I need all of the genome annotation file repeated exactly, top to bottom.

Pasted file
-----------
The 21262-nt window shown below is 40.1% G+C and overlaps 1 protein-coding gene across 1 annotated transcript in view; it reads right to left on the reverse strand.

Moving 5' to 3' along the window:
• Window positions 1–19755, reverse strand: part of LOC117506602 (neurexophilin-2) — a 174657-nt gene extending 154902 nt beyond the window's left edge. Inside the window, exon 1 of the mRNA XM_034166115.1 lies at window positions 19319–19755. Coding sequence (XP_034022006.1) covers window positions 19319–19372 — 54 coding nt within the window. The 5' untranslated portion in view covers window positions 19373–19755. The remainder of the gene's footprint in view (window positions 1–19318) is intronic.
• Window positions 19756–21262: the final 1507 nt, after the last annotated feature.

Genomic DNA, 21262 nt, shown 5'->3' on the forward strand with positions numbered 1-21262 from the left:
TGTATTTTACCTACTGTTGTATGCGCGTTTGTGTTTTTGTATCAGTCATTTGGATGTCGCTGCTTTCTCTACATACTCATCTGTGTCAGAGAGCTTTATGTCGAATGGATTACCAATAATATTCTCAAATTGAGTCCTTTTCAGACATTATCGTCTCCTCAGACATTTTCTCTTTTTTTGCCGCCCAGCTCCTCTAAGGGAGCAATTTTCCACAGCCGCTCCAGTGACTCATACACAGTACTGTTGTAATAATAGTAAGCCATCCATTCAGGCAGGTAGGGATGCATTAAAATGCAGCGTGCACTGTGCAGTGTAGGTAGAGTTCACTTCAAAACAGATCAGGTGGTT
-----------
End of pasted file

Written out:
The 21262-nt window shown below is 40.1% G+C and overlaps 1 protein-coding gene across 1 annotated transcript in view; it reads right to left on the reverse strand.

Moving 5' to 3' along the window:
• Window positions 1–19755, reverse strand: part of LOC117506602 (neurexophilin-2) — a 174657-nt gene extending 154902 nt beyond the window's left edge. Inside the window, exon 1 of the mRNA XM_034166115.1 lies at window positions 19319–19755. Coding sequence (XP_034022006.1) covers window positions 19319–19372 — 54 coding nt within the window. The 5' untranslated portion in view covers window positions 19373–19755. The remainder of the gene's footprint in view (window positions 1–19318) is intronic.
• Window positions 19756–21262: the final 1507 nt, after the last annotated feature.

Genomic DNA, 21262 nt, shown 5'->3' on the forward strand with positions numbered 1-21262 from the left:
TGTATTTTACCTACTGTTGTATGCGCGTTTGTGTTTTTGTATCAGTCATTTGGATGTCGCTGCTTTCTCTACATACTCATCTGTGTCAGAGAGCTTTATGTCGAATGGATTACCAATAATATTCTCAAATTGAGTCCTTTTCAGACATTATCGTCTCCTCAGACATTTTCTCTTTTTTTGCCGCCCAGCTCCTCTAAGGGAGCAATTTTCCACAGCCGCTCCAGTGACTCATACACAGTACTGTTGTAATAATAGTAAGCCATCCATTCAGGCAGGTAGGGATGCATTAAAATGCAGCGTGCACTGTGCAGTGTAGGTAGAGTTCACTTCAAAACAGATCAGGTGGTT